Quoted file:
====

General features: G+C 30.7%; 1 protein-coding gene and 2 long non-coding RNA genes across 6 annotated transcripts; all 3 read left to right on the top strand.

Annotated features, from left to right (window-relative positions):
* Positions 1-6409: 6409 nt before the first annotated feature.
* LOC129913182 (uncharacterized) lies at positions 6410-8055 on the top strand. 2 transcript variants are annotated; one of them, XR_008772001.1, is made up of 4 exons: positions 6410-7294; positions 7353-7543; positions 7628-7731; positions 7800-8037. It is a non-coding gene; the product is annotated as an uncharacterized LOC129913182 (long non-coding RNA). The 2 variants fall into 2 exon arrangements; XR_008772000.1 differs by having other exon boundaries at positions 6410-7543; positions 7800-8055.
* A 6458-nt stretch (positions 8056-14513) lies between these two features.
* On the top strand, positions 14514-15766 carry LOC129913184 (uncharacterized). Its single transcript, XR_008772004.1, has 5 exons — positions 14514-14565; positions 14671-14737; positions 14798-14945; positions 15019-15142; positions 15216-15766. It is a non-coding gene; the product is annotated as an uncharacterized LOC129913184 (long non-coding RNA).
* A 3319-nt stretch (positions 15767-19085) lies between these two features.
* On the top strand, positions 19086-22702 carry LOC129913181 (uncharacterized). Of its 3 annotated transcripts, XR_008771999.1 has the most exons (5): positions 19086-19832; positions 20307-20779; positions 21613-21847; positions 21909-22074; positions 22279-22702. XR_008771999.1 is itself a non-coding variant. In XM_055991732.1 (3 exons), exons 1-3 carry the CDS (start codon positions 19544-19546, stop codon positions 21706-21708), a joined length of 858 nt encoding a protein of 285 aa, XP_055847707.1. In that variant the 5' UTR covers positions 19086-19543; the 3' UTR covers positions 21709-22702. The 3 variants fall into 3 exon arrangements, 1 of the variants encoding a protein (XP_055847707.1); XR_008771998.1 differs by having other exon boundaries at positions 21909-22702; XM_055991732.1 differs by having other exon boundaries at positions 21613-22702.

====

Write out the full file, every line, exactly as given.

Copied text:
General features: G+C 30.7%; 1 protein-coding gene and 2 long non-coding RNA genes across 6 annotated transcripts; all 3 read left to right on the top strand.

Annotated features, from left to right (window-relative positions):
* Positions 1-6409: 6409 nt before the first annotated feature.
* LOC129913182 (uncharacterized) lies at positions 6410-8055 on the top strand. 2 transcript variants are annotated; one of them, XR_008772001.1, is made up of 4 exons: positions 6410-7294; positions 7353-7543; positions 7628-7731; positions 7800-8037. It is a non-coding gene; the product is annotated as an uncharacterized LOC129913182 (long non-coding RNA). The 2 variants fall into 2 exon arrangements; XR_008772000.1 differs by having other exon boundaries at positions 6410-7543; positions 7800-8055.
* A 6458-nt stretch (positions 8056-14513) lies between these two features.
* On the top strand, positions 14514-15766 carry LOC129913184 (uncharacterized). Its single transcript, XR_008772004.1, has 5 exons — positions 14514-14565; positions 14671-14737; positions 14798-14945; positions 15019-15142; positions 15216-15766. It is a non-coding gene; the product is annotated as an uncharacterized LOC129913184 (long non-coding RNA).
* A 3319-nt stretch (positions 15767-19085) lies between these two features.
* On the top strand, positions 19086-22702 carry LOC129913181 (uncharacterized). Of its 3 annotated transcripts, XR_008771999.1 has the most exons (5): positions 19086-19832; positions 20307-20779; positions 21613-21847; positions 21909-22074; positions 22279-22702. XR_008771999.1 is itself a non-coding variant. In XM_055991732.1 (3 exons), exons 1-3 carry the CDS (start codon positions 19544-19546, stop codon positions 21706-21708), a joined length of 858 nt encoding a protein of 285 aa, XP_055847707.1. In that variant the 5' UTR covers positions 19086-19543; the 3' UTR covers positions 21709-22702. The 3 variants fall into 3 exon arrangements, 1 of the variants encoding a protein (XP_055847707.1); XR_008771998.1 differs by having other exon boundaries at positions 21909-22702; XM_055991732.1 differs by having other exon boundaries at positions 21613-22702.